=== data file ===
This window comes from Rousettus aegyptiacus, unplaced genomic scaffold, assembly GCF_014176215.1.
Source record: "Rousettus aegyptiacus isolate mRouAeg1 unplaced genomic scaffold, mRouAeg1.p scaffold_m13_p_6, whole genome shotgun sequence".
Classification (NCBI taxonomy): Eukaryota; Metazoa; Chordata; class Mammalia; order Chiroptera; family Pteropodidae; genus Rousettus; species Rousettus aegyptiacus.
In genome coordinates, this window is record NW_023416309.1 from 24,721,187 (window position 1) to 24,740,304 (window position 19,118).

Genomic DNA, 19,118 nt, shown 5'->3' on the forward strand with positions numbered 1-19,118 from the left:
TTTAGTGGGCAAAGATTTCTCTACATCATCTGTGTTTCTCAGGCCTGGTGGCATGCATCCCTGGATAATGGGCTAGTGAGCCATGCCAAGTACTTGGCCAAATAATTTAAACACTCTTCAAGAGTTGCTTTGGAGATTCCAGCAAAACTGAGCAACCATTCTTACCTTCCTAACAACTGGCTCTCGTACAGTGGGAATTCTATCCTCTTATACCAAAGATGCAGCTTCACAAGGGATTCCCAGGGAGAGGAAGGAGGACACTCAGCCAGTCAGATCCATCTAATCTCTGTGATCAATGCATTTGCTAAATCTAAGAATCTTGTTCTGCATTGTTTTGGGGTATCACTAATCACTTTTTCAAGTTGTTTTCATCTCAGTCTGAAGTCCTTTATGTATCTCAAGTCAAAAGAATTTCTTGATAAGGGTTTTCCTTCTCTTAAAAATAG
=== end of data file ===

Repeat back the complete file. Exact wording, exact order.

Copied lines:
This window comes from Rousettus aegyptiacus, unplaced genomic scaffold, assembly GCF_014176215.1.
Source record: "Rousettus aegyptiacus isolate mRouAeg1 unplaced genomic scaffold, mRouAeg1.p scaffold_m13_p_6, whole genome shotgun sequence".
Classification (NCBI taxonomy): Eukaryota; Metazoa; Chordata; class Mammalia; order Chiroptera; family Pteropodidae; genus Rousettus; species Rousettus aegyptiacus.
In genome coordinates, this window is record NW_023416309.1 from 24,721,187 (window position 1) to 24,740,304 (window position 19,118).

Genomic DNA, 19,118 nt, shown 5'->3' on the forward strand with positions numbered 1-19,118 from the left:
TTTAGTGGGCAAAGATTTCTCTACATCATCTGTGTTTCTCAGGCCTGGTGGCATGCATCCCTGGATAATGGGCTAGTGAGCCATGCCAAGTACTTGGCCAAATAATTTAAACACTCTTCAAGAGTTGCTTTGGAGATTCCAGCAAAACTGAGCAACCATTCTTACCTTCCTAACAACTGGCTCTCGTACAGTGGGAATTCTATCCTCTTATACCAAAGATGCAGCTTCACAAGGGATTCCCAGGGAGAGGAAGGAGGACACTCAGCCAGTCAGATCCATCTAATCTCTGTGATCAATGCATTTGCTAAATCTAAGAATCTTGTTCTGCATTGTTTTGGGGTATCACTAATCACTTTTTCAAGTTGTTTTCATCTCAGTCTGAAGTCCTTTATGTATCTCAAGTCAAAAGAATTTCTTGATAAGGGTTTTCCTTCTCTTAAAAATAG